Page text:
Recording Lectures for Technology-Assisted Notetaking

Students who experience disability-related barriers taking notes may be approved for a variety of accommodations to mitigate those barriers. If you are approved to record lectures as a reasonable accommodation, we encourage you to familiarize yourself with applicable policies and tips for getting the most out of your recordings.


Before recording lectures, ensure that your instructor has received your notification letters indicating “permission to record lectures” as an accommodation.

In order to record lectures and related class activities as an accommodation, students are required to review and sign the following agreement in AEC Connect:

  • The recordings or transcriptions will be used for my personal studies only.
  • I will not release, post, share, sell, or otherwise make available the recordings/transcriptions in any format to any other persons.
  • If other students or speakers are sharing personal information that would be inappropriate to record, I will be prepared to pause the recording occasionally upon request.
  • I will not publish or quote information contained in the recordings/transcriptions without express written consent of the speaker.
  • I understand that a violation of this agreement may result in discipline through the student conduct process and/or liability under copyright laws.

Best Practices for Lectures

  • Seating: Sit near the front of the class, close to the instructor. Try to avoid being near background noises such as projectors and students who are typing.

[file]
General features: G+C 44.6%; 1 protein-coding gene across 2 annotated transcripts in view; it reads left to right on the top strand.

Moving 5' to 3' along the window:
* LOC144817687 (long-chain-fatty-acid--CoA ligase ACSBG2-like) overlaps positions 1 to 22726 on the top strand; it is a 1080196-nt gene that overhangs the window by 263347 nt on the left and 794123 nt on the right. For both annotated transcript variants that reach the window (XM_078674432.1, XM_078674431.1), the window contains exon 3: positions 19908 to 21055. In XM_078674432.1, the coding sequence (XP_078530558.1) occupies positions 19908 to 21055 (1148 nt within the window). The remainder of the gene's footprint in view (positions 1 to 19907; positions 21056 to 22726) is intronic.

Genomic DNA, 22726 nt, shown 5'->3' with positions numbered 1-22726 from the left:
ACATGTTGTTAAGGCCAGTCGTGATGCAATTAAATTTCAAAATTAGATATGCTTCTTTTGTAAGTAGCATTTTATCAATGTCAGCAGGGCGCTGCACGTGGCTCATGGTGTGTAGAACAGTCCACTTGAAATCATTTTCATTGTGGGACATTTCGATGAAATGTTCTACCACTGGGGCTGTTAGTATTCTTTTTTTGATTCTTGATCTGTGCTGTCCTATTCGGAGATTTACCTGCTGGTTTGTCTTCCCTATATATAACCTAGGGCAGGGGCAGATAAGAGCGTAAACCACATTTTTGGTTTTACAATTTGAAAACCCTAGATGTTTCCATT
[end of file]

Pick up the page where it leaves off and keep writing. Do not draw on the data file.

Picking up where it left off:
• Active Participation: It is important that students take an active part in class and use recordings to clarify material or catch any missed information.
  • Include Images: Include pictures and lecture slides alongside your recordings when possible.
  • Review Recordings: The best time to review recordings (and notes) is within 24 hours of the lecture. Add to your notes and pause to reflect on material.

Improving Quality of Recordings

  • Try it out: Practice with your voice to see the distance you will need to be from the lecturer, include some background noise if possible.
  • Mobile phones: Prop up phones for better sound quality. Placing a recording device on a soft surface, instead of directly on the desk, can also help improve sound.
  • External microphones: Directional microphones can help ensure audio files are clear and focused on the instructor.
  • Adjustments: Most audio notetaking programs and computers have built-in options to improve quality of recordings.
  • Airplane mode: Avoid distractions and disruptions and save on battery life. If using a mobile phone, try putting it in airplane mode.
  • 3-D recording headphones: Designed to capture sound like you actually hear it, these headphones have built in microphones on the earpieces but can be worn over your shoulders.